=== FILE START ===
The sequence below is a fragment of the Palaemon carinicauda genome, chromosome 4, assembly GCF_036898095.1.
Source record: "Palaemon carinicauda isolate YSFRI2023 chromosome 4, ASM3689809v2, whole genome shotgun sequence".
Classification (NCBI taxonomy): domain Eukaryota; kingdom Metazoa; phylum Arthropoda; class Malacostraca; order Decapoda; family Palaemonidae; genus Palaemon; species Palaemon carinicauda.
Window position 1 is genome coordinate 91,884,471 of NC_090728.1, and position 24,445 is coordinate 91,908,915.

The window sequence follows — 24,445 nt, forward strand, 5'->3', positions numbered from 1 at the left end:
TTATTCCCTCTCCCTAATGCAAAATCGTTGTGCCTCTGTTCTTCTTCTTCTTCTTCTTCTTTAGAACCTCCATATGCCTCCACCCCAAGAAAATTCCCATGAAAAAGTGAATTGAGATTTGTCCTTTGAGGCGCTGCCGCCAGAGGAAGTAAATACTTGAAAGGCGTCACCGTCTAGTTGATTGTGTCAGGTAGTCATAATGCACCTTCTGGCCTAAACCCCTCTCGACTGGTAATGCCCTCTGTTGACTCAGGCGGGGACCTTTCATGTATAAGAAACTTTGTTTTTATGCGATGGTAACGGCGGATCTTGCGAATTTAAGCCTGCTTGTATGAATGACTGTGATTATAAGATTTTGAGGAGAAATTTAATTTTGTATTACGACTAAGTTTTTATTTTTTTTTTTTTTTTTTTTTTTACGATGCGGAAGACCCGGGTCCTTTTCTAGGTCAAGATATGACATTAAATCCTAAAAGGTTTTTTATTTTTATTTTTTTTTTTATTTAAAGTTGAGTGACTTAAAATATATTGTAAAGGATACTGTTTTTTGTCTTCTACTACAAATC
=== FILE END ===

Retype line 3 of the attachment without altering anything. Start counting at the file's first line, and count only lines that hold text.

Classification (NCBI taxonomy): domain Eukaryota; kingdom Metazoa; phylum Arthropoda; class Malacostraca; order Decapoda; family Palaemonidae; genus Palaemon; species Palaemon carinicauda.